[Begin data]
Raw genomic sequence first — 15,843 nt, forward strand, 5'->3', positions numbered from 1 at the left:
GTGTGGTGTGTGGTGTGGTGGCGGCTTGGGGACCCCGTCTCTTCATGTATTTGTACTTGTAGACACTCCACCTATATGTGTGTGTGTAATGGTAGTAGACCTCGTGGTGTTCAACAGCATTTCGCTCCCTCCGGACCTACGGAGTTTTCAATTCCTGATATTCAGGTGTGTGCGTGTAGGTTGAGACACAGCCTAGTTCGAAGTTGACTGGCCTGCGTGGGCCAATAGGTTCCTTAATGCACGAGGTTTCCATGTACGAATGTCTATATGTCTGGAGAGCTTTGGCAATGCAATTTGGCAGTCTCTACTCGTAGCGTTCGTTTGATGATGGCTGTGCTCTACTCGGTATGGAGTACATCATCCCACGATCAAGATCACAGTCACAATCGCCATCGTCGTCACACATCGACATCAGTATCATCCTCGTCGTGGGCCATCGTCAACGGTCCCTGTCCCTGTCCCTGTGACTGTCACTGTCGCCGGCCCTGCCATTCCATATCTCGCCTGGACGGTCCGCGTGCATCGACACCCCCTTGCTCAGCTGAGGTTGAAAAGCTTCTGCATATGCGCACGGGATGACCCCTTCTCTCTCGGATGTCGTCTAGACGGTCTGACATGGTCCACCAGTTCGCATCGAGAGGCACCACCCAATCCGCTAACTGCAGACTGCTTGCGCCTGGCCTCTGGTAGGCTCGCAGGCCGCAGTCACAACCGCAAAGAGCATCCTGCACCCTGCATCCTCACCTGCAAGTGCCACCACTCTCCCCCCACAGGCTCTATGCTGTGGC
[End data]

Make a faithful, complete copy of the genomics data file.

Raw genomic sequence first — 15,843 nt, forward strand, 5'->3', positions numbered from 1 at the left:
GTGTGGTGTGTGGTGTGGTGGCGGCTTGGGGACCCCGTCTCTTCATGTATTTGTACTTGTAGACACTCCACCTATATGTGTGTGTGTAATGGTAGTAGACCTCGTGGTGTTCAACAGCATTTCGCTCCCTCCGGACCTACGGAGTTTTCAATTCCTGATATTCAGGTGTGTGCGTGTAGGTTGAGACACAGCCTAGTTCGAAGTTGACTGGCCTGCGTGGGCCAATAGGTTCCTTAATGCACGAGGTTTCCATGTACGAATGTCTATATGTCTGGAGAGCTTTGGCAATGCAATTTGGCAGTCTCTACTCGTAGCGTTCGTTTGATGATGGCTGTGCTCTACTCGGTATGGAGTACATCATCCCACGATCAAGATCACAGTCACAATCGCCATCGTCGTCACACATCGACATCAGTATCATCCTCGTCGTGGGCCATCGTCAACGGTCCCTGTCCCTGTCCCTGTGACTGTCACTGTCGCCGGCCCTGCCATTCCATATCTCGCCTGGACGGTCCGCGTGCATCGACACCCCCTTGCTCAGCTGAGGTTGAAAAGCTTCTGCATATGCGCACGGGATGACCCCTTCTCTCTCGGATGTCGTCTAGACGGTCTGACATGGTCCACCAGTTCGCATCGAGAGGCACCACCCAATCCGCTAACTGCAGACTGCTTGCGCCTGGCCTCTGGTAGGCTCGCAGGCCGCAGTCACAACCGCAAAGAGCATCCTGCACCCTGCATCCTCACCTGCAAGTGCCACCACTCTCCCCCCACAGGCTCTATGCTGTGGC